This was not an isolated case. I was also a training partner to Samson Oni, a 2.31m high jumper. Later, I became part of his coaching team. Like my friend, Samson would travel abroad to competitions, having prepared his breakfast and lunch. It would amuse you if you ever saw it; it used to be a small bowl with a handful of bran flakes. And this would be his routine throughout the whole indoor and summer season.

The reality of elite sports is that an athlete’s weight can significantly impact their performance. Newton’s second law of motion, which states that force equals mass times acceleration, clarifies that the heavier an athlete is, the more power they will need to exert to perform their sport. This is a reality that cannot be ignored when dealing with performance.

However, the way this message is delivered to the athlete is crucial. The issue lies not in the discussion of weight itself but in how it is communicated. The pressure to maintain a certain weight can lead to unhealthy behaviours and contribute to the emotional abuse and neglect we see in elite sports.

Looking at the global landscape, it’s evident that countries doing exceptionally well in sports often have old-school, hardcore coaches or mentality. These cultures have been pulled up in the bullying in elite sports mess. These old-school coaches were employed for results, and in many cases, they excelled in delivering. The consequences, however, were that the environment was harsh. Now we must decide which is more critical: medals or well-being.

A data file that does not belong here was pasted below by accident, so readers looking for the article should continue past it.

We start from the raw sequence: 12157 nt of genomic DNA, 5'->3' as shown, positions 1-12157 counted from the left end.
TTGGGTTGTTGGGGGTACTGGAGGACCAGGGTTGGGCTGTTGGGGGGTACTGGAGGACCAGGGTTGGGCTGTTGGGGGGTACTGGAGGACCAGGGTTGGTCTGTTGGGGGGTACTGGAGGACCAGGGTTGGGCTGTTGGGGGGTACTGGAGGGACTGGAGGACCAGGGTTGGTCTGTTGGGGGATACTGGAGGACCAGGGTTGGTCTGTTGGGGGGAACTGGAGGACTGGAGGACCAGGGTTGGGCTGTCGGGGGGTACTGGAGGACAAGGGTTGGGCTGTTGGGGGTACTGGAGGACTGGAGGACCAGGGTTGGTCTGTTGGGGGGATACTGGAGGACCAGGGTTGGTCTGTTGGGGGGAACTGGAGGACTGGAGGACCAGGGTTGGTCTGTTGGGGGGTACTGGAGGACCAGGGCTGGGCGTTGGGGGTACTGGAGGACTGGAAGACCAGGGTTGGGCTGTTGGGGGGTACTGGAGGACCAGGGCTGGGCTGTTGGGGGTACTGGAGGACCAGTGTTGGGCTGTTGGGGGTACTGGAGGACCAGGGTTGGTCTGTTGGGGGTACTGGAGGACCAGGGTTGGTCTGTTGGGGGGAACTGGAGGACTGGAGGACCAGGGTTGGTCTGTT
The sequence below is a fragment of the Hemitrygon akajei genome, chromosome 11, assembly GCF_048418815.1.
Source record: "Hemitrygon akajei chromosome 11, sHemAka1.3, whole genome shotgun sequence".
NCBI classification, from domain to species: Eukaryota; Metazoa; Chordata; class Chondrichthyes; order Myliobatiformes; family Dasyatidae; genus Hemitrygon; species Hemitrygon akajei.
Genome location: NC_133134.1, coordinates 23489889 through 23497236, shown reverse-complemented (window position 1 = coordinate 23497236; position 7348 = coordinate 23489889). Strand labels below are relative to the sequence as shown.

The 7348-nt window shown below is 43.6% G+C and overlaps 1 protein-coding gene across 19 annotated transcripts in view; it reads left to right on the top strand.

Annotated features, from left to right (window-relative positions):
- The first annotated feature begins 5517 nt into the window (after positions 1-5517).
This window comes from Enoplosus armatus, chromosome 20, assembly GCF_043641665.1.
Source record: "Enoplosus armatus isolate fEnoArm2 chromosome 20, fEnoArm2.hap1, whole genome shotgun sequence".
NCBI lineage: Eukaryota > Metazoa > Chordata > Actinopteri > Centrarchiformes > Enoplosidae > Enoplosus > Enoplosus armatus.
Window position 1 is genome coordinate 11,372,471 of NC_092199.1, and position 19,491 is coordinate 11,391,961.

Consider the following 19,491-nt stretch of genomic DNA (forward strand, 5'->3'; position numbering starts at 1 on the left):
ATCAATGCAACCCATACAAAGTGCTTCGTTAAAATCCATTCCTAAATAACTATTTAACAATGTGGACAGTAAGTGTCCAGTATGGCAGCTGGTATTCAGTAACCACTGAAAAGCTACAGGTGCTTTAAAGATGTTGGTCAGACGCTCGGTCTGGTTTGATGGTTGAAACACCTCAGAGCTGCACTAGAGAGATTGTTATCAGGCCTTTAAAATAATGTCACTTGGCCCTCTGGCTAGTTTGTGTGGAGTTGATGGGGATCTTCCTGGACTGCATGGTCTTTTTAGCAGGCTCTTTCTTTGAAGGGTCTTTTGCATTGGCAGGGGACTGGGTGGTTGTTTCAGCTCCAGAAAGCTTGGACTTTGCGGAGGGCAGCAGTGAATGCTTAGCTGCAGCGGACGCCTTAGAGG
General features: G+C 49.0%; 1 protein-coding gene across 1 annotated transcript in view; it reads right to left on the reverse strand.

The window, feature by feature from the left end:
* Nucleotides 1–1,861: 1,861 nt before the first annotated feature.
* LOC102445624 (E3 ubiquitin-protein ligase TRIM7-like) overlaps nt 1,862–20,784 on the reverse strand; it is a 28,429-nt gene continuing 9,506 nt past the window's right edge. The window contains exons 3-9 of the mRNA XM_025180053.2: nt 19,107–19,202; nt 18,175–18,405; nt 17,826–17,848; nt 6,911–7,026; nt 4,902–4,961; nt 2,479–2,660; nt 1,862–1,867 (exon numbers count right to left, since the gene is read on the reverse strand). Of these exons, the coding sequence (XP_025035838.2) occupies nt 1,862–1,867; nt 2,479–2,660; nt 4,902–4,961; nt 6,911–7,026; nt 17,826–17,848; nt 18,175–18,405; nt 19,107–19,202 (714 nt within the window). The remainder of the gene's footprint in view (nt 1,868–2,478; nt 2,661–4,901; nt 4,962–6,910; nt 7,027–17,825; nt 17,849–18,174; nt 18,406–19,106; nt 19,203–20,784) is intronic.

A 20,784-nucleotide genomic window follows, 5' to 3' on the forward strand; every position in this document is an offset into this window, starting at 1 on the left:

The system needs to change from the top to where the funding comes from. But the issue is that UK Sport has to justify that the lottery funding produces the desired outcome. This then feeds back into the Department of Culture, which leads back to the government. So there lies the issue.